The Nothing Burger

18 Jan

The forecast was for a “blockbuster” storm. When I stopped for a prescription last night I had to park on the lot across the street because the grocery store was mobbed.  As promised, the snow started falling a little after 7PM, but it was “puny”, to quote The Squire. When we went to bed a little after 10 it seemed to have stopped completely.

When I opened the shades this morning, the expression above popped into my head: A Nothing Burger. There wasn’t enough snow to even close the schools! Man, I can remember when I was in public high school having to wait one hour before trudging back home. The worst sound in the world was the clanking of the bus’s snow chains coming down Joppa Road – usually at the 55 minute mark!

We were also to have frigid temps, but it was 40° at 3PM. Maybe that’s frigid in Florida, but it certainly isn’t very cold in Maryland – especially in mid-January.

The daughter of one of our families died this past week, and the funeral is tomorrow. A lot of circumstances make this entire endeavor very tricky. The father is in a wheelchair and on oxygen, and the mother is in such bad shape – emotionally and physically – that the two sons don’t think she’s going to even make it to the service. We are allowing the viewing to be in the narthex – pretty much an absolute no-no in the Episcopal Church – before the service. The committal service will be read at the church door because neither of the parents can make it to the grave.

The mission is for the church to serve the people, not the other way around. My mum’s church only has Eucharist once a month, and I was absolutely livid when her minister refused to bring her communion when she was dying because it was “the wrong time of the month”.  And then, there’s that marvelous case where the Roman Church refused to allow a girl with severe celiac disease to use a rice wafer for Communion instead of the normal wheat.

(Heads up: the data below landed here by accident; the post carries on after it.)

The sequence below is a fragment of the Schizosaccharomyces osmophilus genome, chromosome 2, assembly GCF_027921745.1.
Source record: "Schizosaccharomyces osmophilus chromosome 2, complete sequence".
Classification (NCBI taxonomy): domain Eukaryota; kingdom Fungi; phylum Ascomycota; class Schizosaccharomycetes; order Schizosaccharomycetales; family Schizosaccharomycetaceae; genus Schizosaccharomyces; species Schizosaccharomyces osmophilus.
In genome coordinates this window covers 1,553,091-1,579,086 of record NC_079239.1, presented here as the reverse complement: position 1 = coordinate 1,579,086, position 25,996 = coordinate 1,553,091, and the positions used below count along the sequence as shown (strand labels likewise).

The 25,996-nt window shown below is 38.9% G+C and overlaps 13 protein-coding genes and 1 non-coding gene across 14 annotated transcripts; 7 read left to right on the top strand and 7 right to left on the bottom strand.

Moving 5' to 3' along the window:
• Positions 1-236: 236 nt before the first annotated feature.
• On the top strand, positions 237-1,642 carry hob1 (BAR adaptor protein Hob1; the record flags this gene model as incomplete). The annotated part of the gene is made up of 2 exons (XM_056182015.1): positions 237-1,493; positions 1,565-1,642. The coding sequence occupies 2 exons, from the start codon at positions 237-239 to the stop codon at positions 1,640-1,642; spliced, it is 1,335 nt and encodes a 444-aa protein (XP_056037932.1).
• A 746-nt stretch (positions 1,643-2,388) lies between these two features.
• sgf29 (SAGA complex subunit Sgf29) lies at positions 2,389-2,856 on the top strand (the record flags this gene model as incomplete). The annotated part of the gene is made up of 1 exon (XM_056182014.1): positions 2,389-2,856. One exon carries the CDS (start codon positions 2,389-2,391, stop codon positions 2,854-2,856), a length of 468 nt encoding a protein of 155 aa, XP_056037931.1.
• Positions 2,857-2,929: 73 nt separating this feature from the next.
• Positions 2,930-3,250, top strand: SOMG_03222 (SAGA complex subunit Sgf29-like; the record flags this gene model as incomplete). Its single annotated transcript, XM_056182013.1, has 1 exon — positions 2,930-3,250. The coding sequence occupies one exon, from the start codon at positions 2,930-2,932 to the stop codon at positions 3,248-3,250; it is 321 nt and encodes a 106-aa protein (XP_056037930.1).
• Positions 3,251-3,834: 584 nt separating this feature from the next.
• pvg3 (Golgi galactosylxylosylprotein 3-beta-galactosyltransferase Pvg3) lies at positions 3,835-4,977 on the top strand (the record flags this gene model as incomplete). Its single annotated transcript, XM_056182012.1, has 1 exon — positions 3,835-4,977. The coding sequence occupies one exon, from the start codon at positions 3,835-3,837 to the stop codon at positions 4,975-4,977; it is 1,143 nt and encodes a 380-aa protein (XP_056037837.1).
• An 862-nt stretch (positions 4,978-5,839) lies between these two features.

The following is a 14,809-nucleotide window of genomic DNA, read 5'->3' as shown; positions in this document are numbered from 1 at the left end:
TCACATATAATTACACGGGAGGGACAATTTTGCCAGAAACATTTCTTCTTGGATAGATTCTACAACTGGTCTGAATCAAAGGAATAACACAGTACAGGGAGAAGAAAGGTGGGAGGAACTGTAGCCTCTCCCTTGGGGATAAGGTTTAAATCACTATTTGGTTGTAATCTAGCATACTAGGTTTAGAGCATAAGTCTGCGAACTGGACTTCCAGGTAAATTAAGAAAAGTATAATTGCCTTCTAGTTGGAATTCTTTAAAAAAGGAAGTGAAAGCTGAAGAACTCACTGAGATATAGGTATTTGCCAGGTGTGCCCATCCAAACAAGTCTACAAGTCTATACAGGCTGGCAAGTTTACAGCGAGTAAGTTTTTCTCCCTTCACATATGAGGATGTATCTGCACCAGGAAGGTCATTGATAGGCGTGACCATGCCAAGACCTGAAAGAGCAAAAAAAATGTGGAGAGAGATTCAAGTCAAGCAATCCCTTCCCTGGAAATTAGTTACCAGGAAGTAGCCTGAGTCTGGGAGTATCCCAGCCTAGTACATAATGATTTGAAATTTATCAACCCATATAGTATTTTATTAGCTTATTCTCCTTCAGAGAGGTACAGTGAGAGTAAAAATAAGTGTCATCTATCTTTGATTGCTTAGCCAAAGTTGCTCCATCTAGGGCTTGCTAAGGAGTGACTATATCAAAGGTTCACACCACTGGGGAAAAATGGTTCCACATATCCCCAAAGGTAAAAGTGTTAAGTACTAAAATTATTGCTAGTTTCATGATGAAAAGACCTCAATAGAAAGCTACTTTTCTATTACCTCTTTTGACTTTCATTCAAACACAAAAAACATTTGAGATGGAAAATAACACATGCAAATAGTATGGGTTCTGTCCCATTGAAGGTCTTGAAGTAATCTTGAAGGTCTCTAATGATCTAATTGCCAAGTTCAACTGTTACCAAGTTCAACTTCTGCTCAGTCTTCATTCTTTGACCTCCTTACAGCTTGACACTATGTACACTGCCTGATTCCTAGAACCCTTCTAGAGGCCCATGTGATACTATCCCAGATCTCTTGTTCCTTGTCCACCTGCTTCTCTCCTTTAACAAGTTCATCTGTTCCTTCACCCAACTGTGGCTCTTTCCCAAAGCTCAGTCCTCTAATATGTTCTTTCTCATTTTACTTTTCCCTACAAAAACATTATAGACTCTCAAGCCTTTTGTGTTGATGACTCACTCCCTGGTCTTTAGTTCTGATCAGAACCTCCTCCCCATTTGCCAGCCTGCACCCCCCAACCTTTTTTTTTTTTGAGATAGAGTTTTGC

A dear friend of ours moved to Colorado about thirty years ago, and I called him to let him know about this death; he was a long-time friend of the family. In the course of the conversation he told me he had what he called “a cancer”. He said he didn’t know exactly what sort it was, but he was not “pursuing” it, as he phrased it. He is in his mid-80s, and simply can’t see the point to dragging himself through all that mess.

Makes perfect sense to us. Give me pain meds, and leave me alone.

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3 Responses to “The Nothing Burger”

  1. AJ January 18, 2019 at 8:04 pm #

    Yup I agree! We had a family friend who went cancer once and the second time she told them to leave her alone. She lived a lot longer than they expected and enjoyed her time more than she would have in the hospital!

    • thisendoftheswamp January 19, 2019 at 9:33 pm #

      My Nana had inoperable throat cancer, and was given 6 months to live. She died three years later. Not bad at 92 years old.

      • AJ January 19, 2019 at 9:34 pm #

        Yes it’s sometimes amazing what the human spirit can do:)

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